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Mother whose baby suffered skull fracture, broken arm and legs walks free from court

The mother presented to her GP on 13 February 2015 when her baby was injured.

Ennis Court
Ennis Court
Image: Shutterstock/shutterupeire

A MOTHER WHOSE five-month-old baby girl suffered a catalogue of injuries in her care including a skull fracture, a broken arm and two broken legs has walked free from court.

At Ennis Circuit Court, Judge Gerald Keys told the 23-year old woman: “I see no benefit to society, to the child, to yourself or to the father of the child by imposing a custodial sentence. I just don’t see any future in that and I don’t think that anyone will benefit from it.”

Judge Keys said that the woman’s continuing efforts to rehabilitate herself would not be possible if she was jailed and he imposed a suspended two year suspended sentence on condition that she continue to comply with the directions of a Probation Service report.

He said that the standard of care provided to the baby “fell well below of what one would one expect from a mother and was totally unacceptable”.

Judge Keys said that the mother was unable to explain why she persisted “with this behaviour towards the baby knowing that it caused her harm”.

Injuries

In the case, the mother presented to her GP on 13 February 2015 in a distressed state with the baby as her daughter’s left arm wasn’t moving and she had bruising to her face.

The doctor referred the case immediately to the paediatric unit to University Hospital Limerick (UHL).

There, medics at the hospital carried out a full skeletal survey of the baby that detected older injuries – a healing fracture of the left tibia – the larger bone on the lower left leg; a healing fracture of the right femur – the thigh bone extending from the hip to the knee – and an older right sided skull fracture.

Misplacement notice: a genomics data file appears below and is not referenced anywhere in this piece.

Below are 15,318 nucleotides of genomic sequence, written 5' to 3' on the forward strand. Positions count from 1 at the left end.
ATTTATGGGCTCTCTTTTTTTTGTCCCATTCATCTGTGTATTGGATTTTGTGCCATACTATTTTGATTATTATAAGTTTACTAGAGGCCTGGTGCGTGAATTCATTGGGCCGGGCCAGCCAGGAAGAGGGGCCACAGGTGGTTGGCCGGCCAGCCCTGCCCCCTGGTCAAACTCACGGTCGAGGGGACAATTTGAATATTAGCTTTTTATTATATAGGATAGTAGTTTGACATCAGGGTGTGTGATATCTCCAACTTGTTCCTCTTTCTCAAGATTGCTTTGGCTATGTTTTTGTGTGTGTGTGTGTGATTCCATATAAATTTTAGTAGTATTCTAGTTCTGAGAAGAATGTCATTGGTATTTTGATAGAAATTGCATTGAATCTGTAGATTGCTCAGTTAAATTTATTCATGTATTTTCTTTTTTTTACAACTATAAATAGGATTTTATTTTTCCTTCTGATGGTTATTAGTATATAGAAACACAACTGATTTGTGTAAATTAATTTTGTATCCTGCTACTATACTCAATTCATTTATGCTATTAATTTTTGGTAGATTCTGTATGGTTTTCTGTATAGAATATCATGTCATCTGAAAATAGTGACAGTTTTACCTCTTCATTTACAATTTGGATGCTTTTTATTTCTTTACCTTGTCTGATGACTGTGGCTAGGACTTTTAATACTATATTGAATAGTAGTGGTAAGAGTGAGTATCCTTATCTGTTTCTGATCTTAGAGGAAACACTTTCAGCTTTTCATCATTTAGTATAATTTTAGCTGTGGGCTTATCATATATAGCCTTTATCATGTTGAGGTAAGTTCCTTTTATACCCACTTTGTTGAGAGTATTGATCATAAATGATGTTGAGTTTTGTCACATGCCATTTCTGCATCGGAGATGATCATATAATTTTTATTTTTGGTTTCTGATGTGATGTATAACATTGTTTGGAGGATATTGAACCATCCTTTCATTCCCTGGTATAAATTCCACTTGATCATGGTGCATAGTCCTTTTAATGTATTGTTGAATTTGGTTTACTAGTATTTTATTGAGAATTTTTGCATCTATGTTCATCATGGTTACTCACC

Medics also detected a torn frenulum- the muscle under the tongue – and the child’s mother said that this could have occurred as a result of forcing a baby’s bottle or a soother into the baby’s mouth.

In the case, the woman pleaded guilty to wilfully assaulting and neglecting the child in a manner likely to cause unnecessary injury to the child’s health and seriously affect her well being.

The woman can’t be named in order to protect the identity of her child and the charge is contrary to Section 246 of the Children’s Act.

The offence took on dates between the summer of  2014 and February 2015 when the mother was aged 19.

Evidence 

In evidence, consultant paediatrician at University Hospital Limerick (UHL), Dr Barry Linnane provided care to the baby and expressed doubt over the explanations given by the mother for the injuries.

Dr Linnane said that the injuries occurred on different dates during the baby’s first five months.

Judge Keys said that a Probation Report on the mother found that the accused accepted that a lack of care for the baby caused her to suffer the injuries, but she doesn’t accept responsibility for all of the injuries caused to the child.

The judge said that the mother put the neglect down to “poor judgement, bad decision making and use of force that was unknowingly unnecessary”.

He said that the woman’s pregnancy was unplanned and the then-teenager “was subsequently ambivalent about motherhood”. He added that the mother was overwhelmed by the birth of her child and was subsequently diagnosed with postnatal depression.

Supervised access

Judge Keys said that today the child’s father has custody of the toddler and the mother had supervised access.

He said that a report records that the mother has affection for the child, but recognises that she is not ready to care for her without proper support and supervision.

“You have lost confidence in yourself after you realised the harm you have caused your child,” he said. 

The Probation Report found that the woman was at a low risk of re-offending.

Counsel for the woman, Pat Whyms BL said that the State had not proceeded with assault causing harm charge against his client and there was no evidence to support a charge that the mother had deliberately assaulted the baby.

Whyms pointed to a report from the baby’s Guardian ad Litem (GAL) who he said shared the view with the mother’s clinical psychologist “that the harm incurred by the baby was unlikely that the to have been deliberately inflicted”. 

He said that his client had a deep sense of remorse over her “rough-handling of the baby”.

Counsel for the State, Philip Rahn said that the report cited by Whyms is not evidence and the evidence concerning how the injuries came about was provided by Dr Linnane.

About the author:

Gordon Deegan

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